When it comes to choosing housing for ducks the same basic principles to choosing a chicken house apply. However, there are a few differences between chickens and ducks that mean you’ll need to buy a house specifically designed for ducks.
You’ll get what you pay for
First things first, buy a quality house. We all like a bargain but when you realise you’re replacing your cheap house every few years you’ll wish you’d spent a little bit more money.
Generally speaking you can expect to pay around £150 – £300 for a high quality duck house. Obviously you might find yourself shopping during sale periods and get a cheaper house, but be prepared to increase your budget for a better house.
Appearance isn’t everything
Your ducks won’t care what their house looks like so you can have a duck house that is as simple or as elaborate as you like. As a bare minimum the house needs to provide your ducks with adequate shelter from the elements and as much protection from predators as possible.
When choosing a duck house, you’ll need to ask yourself the following questions:
- Is the house easily moveable?
- Does it provide good ventilation?
- It is quick to clean and simple to maintain?
- Does it provide a high standard of welfare? Consider space per duck, nest boxes, doorways etc.
- Is it made of top quality materials?
If you can answer “yes” to all of these questions then you should have a house that is practical, safe, and that will have a long working life.
The exits are here, here, and here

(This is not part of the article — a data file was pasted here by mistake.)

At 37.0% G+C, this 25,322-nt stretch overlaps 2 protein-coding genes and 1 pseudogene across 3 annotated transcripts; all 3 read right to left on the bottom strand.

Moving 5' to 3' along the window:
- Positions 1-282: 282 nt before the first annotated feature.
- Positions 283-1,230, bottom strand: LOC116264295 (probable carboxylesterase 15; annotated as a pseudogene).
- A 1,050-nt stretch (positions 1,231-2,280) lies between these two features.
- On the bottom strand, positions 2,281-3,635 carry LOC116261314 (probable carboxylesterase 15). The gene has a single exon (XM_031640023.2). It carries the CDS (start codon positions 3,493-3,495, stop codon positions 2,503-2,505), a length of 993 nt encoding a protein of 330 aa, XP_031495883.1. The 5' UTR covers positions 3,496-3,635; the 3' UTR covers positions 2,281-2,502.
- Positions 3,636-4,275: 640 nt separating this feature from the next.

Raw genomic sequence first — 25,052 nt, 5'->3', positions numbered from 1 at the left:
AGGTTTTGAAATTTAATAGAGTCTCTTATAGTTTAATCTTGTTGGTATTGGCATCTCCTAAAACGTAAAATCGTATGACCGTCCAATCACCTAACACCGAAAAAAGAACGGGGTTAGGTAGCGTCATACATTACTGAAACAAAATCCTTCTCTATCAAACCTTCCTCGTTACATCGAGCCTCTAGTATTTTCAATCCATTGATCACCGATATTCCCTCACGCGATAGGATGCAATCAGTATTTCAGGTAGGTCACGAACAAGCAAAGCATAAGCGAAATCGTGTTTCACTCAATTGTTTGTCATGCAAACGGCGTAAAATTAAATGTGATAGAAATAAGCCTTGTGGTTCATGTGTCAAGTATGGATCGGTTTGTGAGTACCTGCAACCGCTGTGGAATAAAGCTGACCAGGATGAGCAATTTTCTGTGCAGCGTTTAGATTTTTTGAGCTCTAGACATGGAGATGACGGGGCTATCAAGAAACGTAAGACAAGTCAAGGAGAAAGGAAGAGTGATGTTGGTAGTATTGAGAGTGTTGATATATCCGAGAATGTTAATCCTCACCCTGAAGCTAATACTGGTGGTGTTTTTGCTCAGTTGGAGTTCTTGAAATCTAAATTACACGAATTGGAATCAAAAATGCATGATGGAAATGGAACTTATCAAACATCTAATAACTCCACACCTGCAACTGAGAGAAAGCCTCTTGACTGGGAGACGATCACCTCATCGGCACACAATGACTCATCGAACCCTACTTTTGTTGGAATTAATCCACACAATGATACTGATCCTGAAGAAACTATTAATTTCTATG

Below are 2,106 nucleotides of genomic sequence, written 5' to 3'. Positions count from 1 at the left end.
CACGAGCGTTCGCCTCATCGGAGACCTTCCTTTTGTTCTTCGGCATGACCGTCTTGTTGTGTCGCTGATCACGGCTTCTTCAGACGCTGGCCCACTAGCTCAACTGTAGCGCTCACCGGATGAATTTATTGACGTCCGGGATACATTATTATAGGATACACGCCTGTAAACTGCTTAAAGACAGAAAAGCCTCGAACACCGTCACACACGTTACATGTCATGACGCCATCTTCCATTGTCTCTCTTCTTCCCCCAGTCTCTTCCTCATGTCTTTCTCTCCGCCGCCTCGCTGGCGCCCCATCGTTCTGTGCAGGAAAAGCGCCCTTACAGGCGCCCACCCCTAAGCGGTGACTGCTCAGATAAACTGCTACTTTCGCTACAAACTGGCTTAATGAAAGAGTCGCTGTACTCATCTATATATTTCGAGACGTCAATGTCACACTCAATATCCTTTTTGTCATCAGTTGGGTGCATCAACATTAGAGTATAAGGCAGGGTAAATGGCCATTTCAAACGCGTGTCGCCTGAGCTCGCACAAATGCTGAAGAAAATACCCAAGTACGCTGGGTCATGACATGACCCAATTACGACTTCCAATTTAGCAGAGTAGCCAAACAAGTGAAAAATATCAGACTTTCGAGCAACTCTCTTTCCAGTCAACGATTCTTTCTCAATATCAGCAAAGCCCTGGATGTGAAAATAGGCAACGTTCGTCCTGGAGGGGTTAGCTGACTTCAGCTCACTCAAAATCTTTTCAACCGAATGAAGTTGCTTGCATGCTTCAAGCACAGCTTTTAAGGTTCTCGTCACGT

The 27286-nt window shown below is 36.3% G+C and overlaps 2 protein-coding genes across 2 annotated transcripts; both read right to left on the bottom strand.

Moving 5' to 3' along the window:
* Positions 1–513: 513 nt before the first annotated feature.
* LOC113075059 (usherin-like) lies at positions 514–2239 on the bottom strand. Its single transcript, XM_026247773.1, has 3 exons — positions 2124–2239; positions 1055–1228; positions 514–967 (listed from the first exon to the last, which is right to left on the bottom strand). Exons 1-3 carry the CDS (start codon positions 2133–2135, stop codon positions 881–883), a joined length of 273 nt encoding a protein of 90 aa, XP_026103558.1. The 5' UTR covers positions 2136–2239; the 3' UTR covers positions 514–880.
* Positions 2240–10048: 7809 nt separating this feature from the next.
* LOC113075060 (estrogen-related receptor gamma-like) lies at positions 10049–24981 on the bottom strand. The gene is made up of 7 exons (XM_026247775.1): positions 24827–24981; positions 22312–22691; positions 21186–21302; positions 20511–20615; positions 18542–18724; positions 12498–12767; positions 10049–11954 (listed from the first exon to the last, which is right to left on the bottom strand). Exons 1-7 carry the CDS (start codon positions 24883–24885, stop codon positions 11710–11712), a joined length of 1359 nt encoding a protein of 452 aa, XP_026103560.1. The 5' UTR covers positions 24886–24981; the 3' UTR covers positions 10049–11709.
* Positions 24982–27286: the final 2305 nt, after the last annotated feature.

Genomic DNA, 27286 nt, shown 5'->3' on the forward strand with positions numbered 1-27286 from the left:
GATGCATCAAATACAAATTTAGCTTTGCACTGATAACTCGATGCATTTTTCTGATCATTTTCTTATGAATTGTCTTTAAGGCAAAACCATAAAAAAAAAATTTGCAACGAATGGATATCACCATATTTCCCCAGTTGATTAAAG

Ducks have a tendency to rush out of the house as a group in the mornings and they aren’t very good at forming an orderly queue! This means that you’ll need to choose a house with a wide enough door to prevent injuries when entering or exiting the house.
You’ll also need to provide your ducks with a ramp if the house isn’t at floor level. They can’t negotiate steps or ladders like chickens can so giving them a ramp into their house ensures they can get in and out safely.
Runs and enclosures
If you don’t have the space, or you don’t want to let your ducks have access to your whole garden, you’ll also have to think about the run or enclosure they’ll be in.
How big the run is depends entirely on how much space you have but the bigger the better. They’ll need room to waddle around, forage for food, stretch their wings, and of course, room for their pond.
You could choose a single unit run and house, like this bantam duck ark designed especially for small breeds, or you could opt for a large enclosure that contains their house. As long as the house is safe, and as predator proof as possible, your ducks will be happy.
If you’re struggling to find a duck house that suits your needs you could also look into bespoke options.